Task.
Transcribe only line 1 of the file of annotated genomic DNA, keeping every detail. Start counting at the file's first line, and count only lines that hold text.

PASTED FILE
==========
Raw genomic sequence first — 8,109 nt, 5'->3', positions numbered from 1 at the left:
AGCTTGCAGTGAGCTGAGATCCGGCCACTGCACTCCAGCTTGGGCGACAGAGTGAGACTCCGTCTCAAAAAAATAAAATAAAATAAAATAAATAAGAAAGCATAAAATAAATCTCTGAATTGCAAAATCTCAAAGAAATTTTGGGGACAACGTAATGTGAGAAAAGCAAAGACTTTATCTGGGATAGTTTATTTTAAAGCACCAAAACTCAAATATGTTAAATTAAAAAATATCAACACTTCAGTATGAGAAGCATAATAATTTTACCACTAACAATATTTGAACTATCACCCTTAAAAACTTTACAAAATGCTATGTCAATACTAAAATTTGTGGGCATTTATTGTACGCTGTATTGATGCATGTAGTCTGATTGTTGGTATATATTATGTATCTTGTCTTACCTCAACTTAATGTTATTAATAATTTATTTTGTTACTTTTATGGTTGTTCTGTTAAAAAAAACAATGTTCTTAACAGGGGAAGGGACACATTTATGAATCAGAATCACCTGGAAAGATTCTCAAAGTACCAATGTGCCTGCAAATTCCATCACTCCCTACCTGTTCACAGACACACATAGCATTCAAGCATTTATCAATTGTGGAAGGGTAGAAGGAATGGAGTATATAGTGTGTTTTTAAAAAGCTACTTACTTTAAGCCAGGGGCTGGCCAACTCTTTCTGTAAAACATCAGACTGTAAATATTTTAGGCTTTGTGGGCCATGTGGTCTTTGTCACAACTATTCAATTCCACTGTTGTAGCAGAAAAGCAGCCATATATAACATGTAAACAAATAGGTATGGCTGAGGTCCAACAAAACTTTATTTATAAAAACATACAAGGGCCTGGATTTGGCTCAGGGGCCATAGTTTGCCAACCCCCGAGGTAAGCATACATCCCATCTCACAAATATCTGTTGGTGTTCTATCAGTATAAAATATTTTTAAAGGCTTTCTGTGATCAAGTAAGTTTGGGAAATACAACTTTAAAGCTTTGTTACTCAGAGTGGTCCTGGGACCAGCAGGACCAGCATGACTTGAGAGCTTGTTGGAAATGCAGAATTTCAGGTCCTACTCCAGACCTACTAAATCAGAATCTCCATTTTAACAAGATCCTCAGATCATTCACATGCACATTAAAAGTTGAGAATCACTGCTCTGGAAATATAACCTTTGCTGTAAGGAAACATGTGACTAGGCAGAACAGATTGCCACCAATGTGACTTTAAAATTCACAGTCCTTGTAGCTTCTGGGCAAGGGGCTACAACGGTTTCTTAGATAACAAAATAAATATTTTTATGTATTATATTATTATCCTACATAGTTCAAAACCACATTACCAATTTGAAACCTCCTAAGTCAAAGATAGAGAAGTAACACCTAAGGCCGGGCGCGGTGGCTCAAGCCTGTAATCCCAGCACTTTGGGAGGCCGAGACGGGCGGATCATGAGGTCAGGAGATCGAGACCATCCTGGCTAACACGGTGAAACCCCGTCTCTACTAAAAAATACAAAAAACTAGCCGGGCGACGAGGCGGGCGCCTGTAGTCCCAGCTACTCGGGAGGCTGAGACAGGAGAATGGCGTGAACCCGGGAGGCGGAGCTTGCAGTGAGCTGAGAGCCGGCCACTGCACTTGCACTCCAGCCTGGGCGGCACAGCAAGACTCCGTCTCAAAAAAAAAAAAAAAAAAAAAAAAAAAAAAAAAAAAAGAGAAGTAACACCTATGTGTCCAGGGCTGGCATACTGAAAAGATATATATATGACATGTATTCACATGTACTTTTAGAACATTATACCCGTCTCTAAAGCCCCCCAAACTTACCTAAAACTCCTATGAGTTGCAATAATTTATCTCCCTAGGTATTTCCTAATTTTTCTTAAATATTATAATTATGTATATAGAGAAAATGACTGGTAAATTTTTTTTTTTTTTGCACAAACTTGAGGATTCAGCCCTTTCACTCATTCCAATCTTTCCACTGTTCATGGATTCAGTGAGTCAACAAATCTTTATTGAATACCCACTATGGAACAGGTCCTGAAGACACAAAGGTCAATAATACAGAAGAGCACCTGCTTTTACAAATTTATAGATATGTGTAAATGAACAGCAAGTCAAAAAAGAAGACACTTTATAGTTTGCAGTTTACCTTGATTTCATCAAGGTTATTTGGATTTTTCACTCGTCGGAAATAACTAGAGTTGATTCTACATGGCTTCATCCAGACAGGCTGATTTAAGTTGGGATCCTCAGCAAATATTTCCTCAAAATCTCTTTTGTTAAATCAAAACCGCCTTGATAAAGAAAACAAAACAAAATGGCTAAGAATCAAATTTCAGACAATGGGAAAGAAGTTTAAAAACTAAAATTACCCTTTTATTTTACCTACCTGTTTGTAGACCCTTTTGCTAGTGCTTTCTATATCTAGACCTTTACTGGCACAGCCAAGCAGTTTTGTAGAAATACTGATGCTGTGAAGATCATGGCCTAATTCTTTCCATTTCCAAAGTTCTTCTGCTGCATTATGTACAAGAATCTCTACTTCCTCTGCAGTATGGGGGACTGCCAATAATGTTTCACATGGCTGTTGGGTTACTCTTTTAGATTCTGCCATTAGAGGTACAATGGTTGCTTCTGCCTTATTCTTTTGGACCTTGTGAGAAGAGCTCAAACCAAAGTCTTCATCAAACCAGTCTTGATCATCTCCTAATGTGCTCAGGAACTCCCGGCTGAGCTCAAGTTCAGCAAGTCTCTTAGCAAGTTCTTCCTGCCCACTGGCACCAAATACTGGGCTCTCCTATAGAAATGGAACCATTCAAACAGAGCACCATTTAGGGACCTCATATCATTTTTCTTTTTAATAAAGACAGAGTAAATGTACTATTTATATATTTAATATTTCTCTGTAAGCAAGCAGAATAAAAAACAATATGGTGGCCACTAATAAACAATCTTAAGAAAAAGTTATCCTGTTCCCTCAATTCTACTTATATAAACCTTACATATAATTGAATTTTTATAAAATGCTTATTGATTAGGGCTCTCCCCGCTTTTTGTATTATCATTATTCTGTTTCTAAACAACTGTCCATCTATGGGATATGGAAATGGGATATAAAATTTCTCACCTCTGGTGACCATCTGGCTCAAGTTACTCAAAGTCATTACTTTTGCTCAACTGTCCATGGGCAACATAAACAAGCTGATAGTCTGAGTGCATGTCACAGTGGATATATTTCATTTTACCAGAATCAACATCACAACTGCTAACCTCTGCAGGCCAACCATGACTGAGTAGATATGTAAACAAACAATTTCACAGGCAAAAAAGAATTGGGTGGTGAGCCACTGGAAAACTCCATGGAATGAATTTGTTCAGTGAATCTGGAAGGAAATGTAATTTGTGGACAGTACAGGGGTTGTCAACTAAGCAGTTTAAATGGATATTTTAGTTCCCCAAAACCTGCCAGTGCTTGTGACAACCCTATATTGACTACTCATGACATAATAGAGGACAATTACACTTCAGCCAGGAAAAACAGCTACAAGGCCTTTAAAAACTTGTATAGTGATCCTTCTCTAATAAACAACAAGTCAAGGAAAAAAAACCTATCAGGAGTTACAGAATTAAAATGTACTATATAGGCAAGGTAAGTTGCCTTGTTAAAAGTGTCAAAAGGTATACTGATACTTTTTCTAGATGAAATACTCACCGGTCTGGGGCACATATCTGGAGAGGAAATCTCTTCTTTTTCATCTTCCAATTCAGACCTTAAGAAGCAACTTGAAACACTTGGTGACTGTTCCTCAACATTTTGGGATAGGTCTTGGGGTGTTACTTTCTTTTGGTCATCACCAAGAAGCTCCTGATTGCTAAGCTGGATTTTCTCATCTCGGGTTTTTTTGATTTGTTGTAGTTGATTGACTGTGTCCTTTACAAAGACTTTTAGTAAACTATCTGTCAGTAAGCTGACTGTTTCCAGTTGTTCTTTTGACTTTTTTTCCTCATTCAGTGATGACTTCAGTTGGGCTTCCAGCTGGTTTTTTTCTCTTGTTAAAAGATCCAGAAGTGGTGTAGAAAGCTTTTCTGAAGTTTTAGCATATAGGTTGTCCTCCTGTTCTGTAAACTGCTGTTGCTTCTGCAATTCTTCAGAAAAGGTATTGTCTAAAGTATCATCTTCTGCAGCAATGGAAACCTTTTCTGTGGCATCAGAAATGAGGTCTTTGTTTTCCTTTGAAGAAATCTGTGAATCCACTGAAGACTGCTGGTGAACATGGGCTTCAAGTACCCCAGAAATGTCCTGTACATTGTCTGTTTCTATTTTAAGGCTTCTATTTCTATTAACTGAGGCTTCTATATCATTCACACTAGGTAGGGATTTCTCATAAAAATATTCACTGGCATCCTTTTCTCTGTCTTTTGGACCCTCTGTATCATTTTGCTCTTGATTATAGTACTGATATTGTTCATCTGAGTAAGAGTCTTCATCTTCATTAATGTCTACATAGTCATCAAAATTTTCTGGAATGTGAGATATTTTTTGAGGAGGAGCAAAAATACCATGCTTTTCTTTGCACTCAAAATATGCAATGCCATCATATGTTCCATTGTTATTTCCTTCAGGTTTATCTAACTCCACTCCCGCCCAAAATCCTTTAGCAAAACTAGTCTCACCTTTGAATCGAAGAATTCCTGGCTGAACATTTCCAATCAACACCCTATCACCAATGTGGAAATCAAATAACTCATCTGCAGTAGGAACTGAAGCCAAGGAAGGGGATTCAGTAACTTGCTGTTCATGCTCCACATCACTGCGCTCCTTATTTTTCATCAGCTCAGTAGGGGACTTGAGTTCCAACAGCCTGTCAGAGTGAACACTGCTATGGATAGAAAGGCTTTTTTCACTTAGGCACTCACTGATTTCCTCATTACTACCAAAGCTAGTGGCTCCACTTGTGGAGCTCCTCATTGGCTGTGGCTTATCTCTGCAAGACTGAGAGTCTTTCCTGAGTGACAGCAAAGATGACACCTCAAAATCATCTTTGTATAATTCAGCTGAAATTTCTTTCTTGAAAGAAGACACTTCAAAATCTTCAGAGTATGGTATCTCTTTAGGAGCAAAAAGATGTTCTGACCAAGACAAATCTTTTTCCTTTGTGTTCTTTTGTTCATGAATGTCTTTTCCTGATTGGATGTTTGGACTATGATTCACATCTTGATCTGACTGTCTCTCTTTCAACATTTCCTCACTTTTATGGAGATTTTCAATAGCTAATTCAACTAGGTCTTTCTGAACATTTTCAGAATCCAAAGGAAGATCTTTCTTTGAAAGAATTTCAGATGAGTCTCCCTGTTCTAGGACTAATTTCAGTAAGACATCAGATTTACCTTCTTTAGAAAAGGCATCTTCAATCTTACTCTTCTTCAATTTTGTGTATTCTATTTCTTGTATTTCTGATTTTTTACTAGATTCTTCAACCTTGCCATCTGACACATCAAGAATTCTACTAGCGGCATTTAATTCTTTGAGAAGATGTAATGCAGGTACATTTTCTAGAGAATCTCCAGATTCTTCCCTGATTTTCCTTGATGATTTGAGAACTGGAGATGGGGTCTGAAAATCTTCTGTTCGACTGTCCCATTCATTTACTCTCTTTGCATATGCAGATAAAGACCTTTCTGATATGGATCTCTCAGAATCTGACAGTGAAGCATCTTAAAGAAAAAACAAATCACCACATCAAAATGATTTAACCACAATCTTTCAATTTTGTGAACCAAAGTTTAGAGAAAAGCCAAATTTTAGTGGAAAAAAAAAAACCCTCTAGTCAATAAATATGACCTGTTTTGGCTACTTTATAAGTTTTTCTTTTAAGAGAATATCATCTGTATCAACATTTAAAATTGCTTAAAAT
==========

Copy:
Raw genomic sequence first — 8,109 nt, 5'->3', positions numbered from 1 at the left: